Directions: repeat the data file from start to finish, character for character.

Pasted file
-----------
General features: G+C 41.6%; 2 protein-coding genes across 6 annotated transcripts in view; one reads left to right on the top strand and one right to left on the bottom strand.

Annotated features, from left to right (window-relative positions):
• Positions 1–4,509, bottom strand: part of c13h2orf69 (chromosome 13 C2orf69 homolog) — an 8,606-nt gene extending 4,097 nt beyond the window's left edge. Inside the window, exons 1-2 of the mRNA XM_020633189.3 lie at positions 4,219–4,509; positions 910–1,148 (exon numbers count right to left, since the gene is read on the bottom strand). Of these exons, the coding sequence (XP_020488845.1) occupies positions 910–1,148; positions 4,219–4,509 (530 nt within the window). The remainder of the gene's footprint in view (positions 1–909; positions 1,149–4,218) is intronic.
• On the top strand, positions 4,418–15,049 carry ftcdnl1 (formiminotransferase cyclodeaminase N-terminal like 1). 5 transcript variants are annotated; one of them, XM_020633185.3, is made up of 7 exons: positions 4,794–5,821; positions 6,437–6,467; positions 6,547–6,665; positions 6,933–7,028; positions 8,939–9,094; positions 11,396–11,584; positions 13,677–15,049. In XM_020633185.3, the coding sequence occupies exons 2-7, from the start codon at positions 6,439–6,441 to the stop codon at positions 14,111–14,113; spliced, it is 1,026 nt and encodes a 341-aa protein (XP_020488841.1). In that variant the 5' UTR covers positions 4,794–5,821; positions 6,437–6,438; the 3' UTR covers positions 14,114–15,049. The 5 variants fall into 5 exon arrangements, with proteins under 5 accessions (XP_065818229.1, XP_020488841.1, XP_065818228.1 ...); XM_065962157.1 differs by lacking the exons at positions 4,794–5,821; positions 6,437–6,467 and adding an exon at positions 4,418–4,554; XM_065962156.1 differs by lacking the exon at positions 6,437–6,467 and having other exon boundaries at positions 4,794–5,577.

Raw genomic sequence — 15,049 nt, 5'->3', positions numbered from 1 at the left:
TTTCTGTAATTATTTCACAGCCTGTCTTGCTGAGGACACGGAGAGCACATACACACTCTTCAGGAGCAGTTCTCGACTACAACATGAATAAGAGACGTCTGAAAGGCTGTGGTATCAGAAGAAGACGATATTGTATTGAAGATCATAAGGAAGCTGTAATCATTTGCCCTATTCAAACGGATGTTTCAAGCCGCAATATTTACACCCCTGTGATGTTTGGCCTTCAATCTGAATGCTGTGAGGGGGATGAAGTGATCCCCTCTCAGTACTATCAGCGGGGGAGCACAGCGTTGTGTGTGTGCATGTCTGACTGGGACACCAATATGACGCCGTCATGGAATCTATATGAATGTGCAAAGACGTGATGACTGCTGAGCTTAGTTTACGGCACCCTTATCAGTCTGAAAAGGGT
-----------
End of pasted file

General features: G+C 41.6%; 2 protein-coding genes across 6 annotated transcripts in view; one reads left to right on the top strand and one right to left on the bottom strand.

Annotated features, from left to right (window-relative positions):
• Positions 1–4,509, bottom strand: part of c13h2orf69 (chromosome 13 C2orf69 homolog) — an 8,606-nt gene extending 4,097 nt beyond the window's left edge. Inside the window, exons 1-2 of the mRNA XM_020633189.3 lie at positions 4,219–4,509; positions 910–1,148 (exon numbers count right to left, since the gene is read on the bottom strand). Of these exons, the coding sequence (XP_020488845.1) occupies positions 910–1,148; positions 4,219–4,509 (530 nt within the window). The remainder of the gene's footprint in view (positions 1–909; positions 1,149–4,218) is intronic.
• On the top strand, positions 4,418–15,049 carry ftcdnl1 (formiminotransferase cyclodeaminase N-terminal like 1). 5 transcript variants are annotated; one of them, XM_020633185.3, is made up of 7 exons: positions 4,794–5,821; positions 6,437–6,467; positions 6,547–6,665; positions 6,933–7,028; positions 8,939–9,094; positions 11,396–11,584; positions 13,677–15,049. In XM_020633185.3, the coding sequence occupies exons 2-7, from the start codon at positions 6,439–6,441 to the stop codon at positions 14,111–14,113; spliced, it is 1,026 nt and encodes a 341-aa protein (XP_020488841.1). In that variant the 5' UTR covers positions 4,794–5,821; positions 6,437–6,438; the 3' UTR covers positions 14,114–15,049. The 5 variants fall into 5 exon arrangements, with proteins under 5 accessions (XP_065818229.1, XP_020488841.1, XP_065818228.1 ...); XM_065962157.1 differs by lacking the exons at positions 4,794–5,821; positions 6,437–6,467 and adding an exon at positions 4,418–4,554; XM_065962156.1 differs by lacking the exon at positions 6,437–6,467 and having other exon boundaries at positions 4,794–5,577.

Raw genomic sequence — 15,049 nt, 5'->3', positions numbered from 1 at the left:
TTTCTGTAATTATTTCACAGCCTGTCTTGCTGAGGACACGGAGAGCACATACACACTCTTCAGGAGCAGTTCTCGACTACAACATGAATAAGAGACGTCTGAAAGGCTGTGGTATCAGAAGAAGACGATATTGTATTGAAGATCATAAGGAAGCTGTAATCATTTGCCCTATTCAAACGGATGTTTCAAGCCGCAATATTTACACCCCTGTGATGTTTGGCCTTCAATCTGAATGCTGTGAGGGGGATGAAGTGATCCCCTCTCAGTACTATCAGCGGGGGAGCACAGCGTTGTGTGTGTGCATGTCTGACTGGGACACCAATATGACGCCGTCATGGAATCTATATGAATGTGCAAAGACGTGATGACTGCTGAGCTTAGTTTACGGCACCCTTATCAGTCTGAAAAGGGT